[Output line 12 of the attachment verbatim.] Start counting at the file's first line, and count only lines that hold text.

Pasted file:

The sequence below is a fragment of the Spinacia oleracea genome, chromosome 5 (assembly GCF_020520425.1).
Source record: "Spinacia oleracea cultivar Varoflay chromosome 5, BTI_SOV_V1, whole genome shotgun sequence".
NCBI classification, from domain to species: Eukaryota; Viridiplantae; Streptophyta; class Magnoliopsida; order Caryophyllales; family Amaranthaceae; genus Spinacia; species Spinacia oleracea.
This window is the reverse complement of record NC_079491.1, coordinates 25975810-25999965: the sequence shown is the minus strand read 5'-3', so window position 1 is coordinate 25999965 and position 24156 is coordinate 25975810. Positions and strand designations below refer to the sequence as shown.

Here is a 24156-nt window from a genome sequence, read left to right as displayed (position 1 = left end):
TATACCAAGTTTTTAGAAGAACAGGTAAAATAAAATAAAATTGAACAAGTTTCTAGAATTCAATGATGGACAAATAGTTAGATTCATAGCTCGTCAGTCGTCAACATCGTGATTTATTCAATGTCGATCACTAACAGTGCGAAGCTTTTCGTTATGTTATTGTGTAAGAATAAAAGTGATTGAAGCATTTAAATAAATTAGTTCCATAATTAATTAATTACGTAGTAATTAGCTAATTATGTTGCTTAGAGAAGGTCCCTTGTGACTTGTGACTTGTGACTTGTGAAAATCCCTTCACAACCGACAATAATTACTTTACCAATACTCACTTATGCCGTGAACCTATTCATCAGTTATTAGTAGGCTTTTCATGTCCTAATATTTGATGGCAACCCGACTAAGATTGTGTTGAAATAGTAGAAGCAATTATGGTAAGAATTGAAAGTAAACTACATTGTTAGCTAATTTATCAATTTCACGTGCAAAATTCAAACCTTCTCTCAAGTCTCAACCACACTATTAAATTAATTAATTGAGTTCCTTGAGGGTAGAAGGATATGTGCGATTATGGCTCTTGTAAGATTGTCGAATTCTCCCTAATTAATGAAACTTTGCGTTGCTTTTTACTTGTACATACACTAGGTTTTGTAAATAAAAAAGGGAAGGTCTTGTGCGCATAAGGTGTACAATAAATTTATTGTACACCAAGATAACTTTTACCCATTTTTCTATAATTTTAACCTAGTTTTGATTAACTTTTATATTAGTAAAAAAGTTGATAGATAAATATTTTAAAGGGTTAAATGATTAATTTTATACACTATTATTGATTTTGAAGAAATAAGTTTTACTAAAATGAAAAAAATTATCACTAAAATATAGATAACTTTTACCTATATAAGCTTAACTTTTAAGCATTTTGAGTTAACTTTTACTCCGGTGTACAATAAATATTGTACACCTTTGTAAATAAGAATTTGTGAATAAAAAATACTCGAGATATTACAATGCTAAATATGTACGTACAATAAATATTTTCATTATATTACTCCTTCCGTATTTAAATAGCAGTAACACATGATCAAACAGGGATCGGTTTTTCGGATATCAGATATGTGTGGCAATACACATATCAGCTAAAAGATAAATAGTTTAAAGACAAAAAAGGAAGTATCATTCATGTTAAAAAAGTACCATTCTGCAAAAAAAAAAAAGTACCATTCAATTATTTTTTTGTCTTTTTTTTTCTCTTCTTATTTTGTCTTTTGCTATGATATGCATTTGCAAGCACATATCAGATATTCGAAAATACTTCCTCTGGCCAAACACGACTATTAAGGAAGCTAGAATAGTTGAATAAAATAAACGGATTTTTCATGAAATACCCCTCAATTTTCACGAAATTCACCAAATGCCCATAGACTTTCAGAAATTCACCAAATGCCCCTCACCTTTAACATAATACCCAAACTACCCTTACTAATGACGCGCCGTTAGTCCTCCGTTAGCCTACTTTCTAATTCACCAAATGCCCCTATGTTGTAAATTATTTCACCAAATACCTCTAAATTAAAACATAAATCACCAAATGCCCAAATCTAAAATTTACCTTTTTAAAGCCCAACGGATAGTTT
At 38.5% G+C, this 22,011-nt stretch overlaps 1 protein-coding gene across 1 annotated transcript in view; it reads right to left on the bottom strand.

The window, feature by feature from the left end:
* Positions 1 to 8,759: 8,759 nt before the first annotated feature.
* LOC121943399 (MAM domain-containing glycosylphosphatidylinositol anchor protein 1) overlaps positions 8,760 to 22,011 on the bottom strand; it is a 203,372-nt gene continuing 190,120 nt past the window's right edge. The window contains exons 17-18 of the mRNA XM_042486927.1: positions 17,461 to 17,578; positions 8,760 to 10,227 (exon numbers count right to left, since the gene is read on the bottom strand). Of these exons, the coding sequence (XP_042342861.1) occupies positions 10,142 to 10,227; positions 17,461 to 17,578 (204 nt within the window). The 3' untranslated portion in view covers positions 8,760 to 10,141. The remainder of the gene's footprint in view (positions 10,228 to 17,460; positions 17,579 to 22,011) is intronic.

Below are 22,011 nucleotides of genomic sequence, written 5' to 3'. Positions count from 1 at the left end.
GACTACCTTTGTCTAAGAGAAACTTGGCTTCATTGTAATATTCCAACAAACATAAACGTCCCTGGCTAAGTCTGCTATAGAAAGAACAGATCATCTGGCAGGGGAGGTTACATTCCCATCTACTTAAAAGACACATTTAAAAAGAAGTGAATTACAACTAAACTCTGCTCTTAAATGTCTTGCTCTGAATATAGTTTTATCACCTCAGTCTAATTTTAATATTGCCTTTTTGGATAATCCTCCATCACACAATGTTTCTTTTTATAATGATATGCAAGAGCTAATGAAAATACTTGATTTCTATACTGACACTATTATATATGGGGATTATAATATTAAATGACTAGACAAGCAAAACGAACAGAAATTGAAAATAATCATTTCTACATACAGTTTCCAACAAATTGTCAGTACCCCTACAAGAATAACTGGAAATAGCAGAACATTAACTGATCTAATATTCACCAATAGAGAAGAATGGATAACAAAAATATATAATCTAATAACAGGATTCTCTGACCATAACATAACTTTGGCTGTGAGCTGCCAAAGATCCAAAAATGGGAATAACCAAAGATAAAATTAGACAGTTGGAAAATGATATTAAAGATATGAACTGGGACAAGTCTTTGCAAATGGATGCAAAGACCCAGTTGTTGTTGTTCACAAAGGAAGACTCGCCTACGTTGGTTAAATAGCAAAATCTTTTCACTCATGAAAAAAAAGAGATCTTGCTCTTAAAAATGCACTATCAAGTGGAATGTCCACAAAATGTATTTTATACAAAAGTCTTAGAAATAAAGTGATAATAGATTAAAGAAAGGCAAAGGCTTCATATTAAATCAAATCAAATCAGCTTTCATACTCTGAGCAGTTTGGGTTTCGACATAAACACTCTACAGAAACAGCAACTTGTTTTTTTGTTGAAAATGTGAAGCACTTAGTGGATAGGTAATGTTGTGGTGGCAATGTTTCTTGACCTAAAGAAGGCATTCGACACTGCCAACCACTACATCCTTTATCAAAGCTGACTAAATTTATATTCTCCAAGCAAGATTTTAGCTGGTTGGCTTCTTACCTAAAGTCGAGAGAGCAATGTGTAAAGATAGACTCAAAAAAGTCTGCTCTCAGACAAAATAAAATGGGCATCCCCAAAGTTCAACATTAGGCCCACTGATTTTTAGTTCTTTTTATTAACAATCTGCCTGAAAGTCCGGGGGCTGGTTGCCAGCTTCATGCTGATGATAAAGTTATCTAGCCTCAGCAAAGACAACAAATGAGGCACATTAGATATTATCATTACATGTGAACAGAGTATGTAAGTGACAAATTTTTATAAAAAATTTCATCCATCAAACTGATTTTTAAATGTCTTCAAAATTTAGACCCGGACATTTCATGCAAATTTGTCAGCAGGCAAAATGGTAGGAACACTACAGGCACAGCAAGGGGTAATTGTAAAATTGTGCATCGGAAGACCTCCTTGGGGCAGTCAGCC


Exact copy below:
GACTACCTTTGTCTAAGAGAAACTTGGCTTCATTGTAATATTCCAACAAACATAAACGTCCCTGGCTAAGTCTGCTATAGAAAGAACAGATCATCTGGCAGGGGAGGTTACATTCCCATCTACTTAAAAGACACATTTAAAAAGAAGTGAATTACAACTAAACTCTGCTCTTAAATGTCTTGCTCTGAATATAGTTTTATCACCTCAGTCTAATTTTAATATTGCCTTTTTGGATAATCCTCCATCACACAATGTTTCTTTTTATAATGATATGCAAGAGCTAATGAAAATACTTGATTTCTATACTGACACTATTATATATGGGGATTATAATATTAAATGACTAGACAAGCAAAACGAACAGAAATTGAAAATAATCATTTCTACATACAGTTTCCAACAAATTGTCAGTACCCCTACAAGAATAACTGGAAATAGCAGAACATTAACTGATCTAATATTCACCAATAGAGAAGAATGGATAACAAAAATATATAATCTAATAACAGGATTCTCTGACCATAACATAACTTTGGCTGTGAGCTGCCAAAGATCCAAAAATGGGAATAACCAAAGATAAAATTAGACAGTTGGAAAATGATATTAAAGATATGAACTGGGACAAGTCTTTGCAAATGGATGCAAAGACCCAGTTGTTGTTGTTCACAAAGGAAGACTCGCCTACGTTGGTTAAATAGCAAAATCTTTTCACTCATGAAAAAAAAGAGATCTTGCTCTTAAAAATGCACTATCAAGTGGAATGTCCACAAAATGTATTTTATACAAAAGTCTTAGAAATAAAGTGATAATAGATTAAAGAAAGGCAAAGGCTTCATATTAAATCAAATCAAATCAGCTTTCATACTCTGAGCAGTTTGGGTTTCGACATAAACACTCTACAGAAACAGCAACTTGTTTTTTTGTTGAAAATGTGAAGCACTTAGTGGATAGGTAATGTTGTGGTGGCAATGTTTCTTGACCTAAAGAAGGCATTCGACACTGCCAACCACTACATCCTTTATCAAAGCTGACTAAATTTATATTCTCCAAGCAAGATTTTAGCTGGTTGGCTTCTTACCTAAAGTCGAGAGAGCAATGTGTAAAGATAGACTCAAAAAAGTCTGCTCTCAGACAAAATAAAATGGGCATCCCCAAAGTTCAACATTAGGCCCACTGATTTTTAGTTCTTTTTATTAACAATCTGCCTGAAAGTCCGGGGGCTGGTTGCCAGCTTCATGCTGATGATAAAGTTATCTAGCCTCAGCAAAGACAACAAATGAGGCACATTAGATATTATCATTACATGTGAACAGAGTATGTAAGTGACAAATTTTTATAAAAAATTTCATCCATCAAACTGATTTTTAAATGTCTTCAAAATTTAGACCCGGACATTTCATGCAAATTTGTCAGCAGGCAAAATGGTAGGAACACTACAGGCACAGCAAGGGGTAATTGTAAAATTGTGCATCGGAAGACCTCCTTGGGGCAGTCAGCC